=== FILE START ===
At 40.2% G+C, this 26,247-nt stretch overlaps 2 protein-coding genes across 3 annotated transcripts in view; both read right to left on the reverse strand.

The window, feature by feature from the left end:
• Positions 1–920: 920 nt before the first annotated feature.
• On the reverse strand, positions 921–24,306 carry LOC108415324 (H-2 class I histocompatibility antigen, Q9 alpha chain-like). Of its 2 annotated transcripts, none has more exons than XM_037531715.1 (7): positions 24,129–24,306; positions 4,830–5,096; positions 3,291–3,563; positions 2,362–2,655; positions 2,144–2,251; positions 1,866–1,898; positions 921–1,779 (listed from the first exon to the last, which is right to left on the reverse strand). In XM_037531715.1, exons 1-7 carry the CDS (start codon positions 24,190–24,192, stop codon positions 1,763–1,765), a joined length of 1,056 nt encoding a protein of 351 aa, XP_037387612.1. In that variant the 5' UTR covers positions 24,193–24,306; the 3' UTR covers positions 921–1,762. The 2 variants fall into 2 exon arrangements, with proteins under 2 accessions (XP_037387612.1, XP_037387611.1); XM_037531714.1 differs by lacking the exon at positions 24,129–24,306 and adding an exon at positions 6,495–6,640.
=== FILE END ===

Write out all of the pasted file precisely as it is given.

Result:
At 40.2% G+C, this 26,247-nt stretch overlaps 2 protein-coding genes across 3 annotated transcripts in view; both read right to left on the reverse strand.

The window, feature by feature from the left end:
• Positions 1–920: 920 nt before the first annotated feature.
• On the reverse strand, positions 921–24,306 carry LOC108415324 (H-2 class I histocompatibility antigen, Q9 alpha chain-like). Of its 2 annotated transcripts, none has more exons than XM_037531715.1 (7): positions 24,129–24,306; positions 4,830–5,096; positions 3,291–3,563; positions 2,362–2,655; positions 2,144–2,251; positions 1,866–1,898; positions 921–1,779 (listed from the first exon to the last, which is right to left on the reverse strand). In XM_037531715.1, exons 1-7 carry the CDS (start codon positions 24,190–24,192, stop codon positions 1,763–1,765), a joined length of 1,056 nt encoding a protein of 351 aa, XP_037387612.1. In that variant the 5' UTR covers positions 24,193–24,306; the 3' UTR covers positions 921–1,762. The 2 variants fall into 2 exon arrangements, with proteins under 2 accessions (XP_037387612.1, XP_037387611.1); XM_037531714.1 differs by lacking the exon at positions 24,129–24,306 and adding an exon at positions 6,495–6,640.